Most commercial leases have a clause which entitles a landlord to terminate the lease by forfeiture if the tenant breaches its obligations. Once the right to forfeit arises, if a landlord acts in a way so as to treat the lease as if it is continuing, for example, by demanding or accepting rent, the landlord is said to have waived the breach and therefore loses its right to forfeiture.
Commercial Rent Arrears Recovery (CRAR) is a process which enables commercial landlords to take control of a tenant’s goods and sell them to recover rent arrears.
Saravnanthan Thirunavukkrasu vs. Baljit Singh Brar & Another (September 2018)
The High Court has recently dealt with a case where a tenant was in rent arrears and the landlord instructed enforcement agents to use the CRAR procedure. The enforcement agents entered the property and seized goods to the value of the arrears; the tenant subsequently paid the outstanding sum due.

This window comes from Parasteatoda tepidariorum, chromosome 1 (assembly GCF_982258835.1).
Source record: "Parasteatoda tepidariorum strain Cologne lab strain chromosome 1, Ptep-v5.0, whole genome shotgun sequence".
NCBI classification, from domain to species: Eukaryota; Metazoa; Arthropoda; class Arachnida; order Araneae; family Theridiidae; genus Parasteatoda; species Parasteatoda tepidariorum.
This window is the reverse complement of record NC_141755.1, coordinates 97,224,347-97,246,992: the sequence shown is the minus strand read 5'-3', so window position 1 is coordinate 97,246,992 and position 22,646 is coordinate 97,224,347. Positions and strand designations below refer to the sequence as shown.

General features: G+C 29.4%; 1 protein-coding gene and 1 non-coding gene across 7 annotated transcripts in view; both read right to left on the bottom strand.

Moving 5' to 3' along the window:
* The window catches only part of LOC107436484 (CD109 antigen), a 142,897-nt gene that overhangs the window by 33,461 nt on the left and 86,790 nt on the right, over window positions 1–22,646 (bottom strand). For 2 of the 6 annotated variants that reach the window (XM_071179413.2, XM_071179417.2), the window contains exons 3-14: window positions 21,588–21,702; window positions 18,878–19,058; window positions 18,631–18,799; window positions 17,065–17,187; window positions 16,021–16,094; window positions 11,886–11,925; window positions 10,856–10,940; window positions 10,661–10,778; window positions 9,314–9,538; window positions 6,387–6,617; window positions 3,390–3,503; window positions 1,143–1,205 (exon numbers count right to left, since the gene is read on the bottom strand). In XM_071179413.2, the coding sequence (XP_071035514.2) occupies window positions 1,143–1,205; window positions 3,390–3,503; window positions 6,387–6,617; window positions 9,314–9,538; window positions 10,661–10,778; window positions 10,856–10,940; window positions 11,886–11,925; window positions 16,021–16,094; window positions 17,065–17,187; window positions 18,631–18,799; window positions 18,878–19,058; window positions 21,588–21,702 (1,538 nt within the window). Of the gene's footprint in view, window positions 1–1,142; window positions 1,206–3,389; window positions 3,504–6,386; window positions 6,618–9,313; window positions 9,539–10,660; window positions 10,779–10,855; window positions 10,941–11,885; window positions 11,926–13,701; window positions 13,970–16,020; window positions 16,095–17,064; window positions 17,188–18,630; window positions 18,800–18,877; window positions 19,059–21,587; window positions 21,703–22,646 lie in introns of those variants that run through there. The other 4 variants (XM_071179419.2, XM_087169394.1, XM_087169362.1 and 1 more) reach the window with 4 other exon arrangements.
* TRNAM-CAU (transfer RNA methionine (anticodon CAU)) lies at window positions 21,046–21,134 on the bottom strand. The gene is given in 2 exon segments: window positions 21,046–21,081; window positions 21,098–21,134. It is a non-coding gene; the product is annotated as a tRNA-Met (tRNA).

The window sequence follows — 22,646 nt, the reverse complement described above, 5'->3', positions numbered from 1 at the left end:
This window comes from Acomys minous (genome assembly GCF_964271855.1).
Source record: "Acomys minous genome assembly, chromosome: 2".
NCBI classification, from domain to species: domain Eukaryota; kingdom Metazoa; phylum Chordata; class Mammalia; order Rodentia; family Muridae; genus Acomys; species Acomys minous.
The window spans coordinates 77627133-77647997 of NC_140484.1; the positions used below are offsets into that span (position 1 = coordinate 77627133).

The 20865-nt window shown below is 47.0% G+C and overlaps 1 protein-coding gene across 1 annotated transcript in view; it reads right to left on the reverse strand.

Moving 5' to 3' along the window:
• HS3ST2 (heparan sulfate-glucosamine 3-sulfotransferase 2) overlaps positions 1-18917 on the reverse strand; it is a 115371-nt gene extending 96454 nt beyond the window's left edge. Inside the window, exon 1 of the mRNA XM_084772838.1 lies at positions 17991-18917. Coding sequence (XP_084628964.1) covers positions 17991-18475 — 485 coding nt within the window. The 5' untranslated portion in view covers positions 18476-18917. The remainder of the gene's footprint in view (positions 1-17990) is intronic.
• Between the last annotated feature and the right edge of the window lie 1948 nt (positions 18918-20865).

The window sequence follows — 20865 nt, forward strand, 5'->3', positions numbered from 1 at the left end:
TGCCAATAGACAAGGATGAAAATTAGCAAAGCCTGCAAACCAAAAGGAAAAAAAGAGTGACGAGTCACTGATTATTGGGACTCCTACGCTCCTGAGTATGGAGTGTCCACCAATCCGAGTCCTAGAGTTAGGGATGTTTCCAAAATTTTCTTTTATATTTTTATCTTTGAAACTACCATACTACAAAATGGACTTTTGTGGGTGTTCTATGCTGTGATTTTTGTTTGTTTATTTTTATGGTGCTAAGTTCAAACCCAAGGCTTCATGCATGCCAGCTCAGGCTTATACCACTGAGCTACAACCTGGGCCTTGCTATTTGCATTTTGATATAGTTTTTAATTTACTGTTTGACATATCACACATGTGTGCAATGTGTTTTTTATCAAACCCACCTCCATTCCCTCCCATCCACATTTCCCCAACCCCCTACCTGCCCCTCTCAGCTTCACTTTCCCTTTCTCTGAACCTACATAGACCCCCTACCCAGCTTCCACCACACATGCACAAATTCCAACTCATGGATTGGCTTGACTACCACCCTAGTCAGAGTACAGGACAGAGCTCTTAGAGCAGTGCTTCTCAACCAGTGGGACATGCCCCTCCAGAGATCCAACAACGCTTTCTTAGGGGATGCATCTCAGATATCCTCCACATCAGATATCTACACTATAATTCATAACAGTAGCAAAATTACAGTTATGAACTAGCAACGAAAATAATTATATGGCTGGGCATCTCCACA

However, whilst the CRAR procedure was on-going, the landlord entered the property to forfeit the lease by peaceable re-entry. The tenant claimed the forfeiture was unlawful because, in exercising the CRAR procedure, the landlord had waived its right to forfeit the lease.
The High Court agreed with the tenant and held that in the circumstances of this case the CRAR procedure could only be exercised if the lease was still in existence. In choosing to adopt the CRAR procedure the landlord had elected to treat the lease as continuing, thereby losing its right to forfeit the lease. The forfeiture was therefore unlawful and damages and costs were awarded against the landlord. Ouch!
It is essential that, when considering enforcement action against a defaulting tenant, the landlord carefully considers the options available to it and takes legal advice as to those options at the earliest opportunity.
If you require any further information or guidance on this issue please do not hesitate to contact Marcella Cox on email@example.com or by telephone on 020 8427 9080.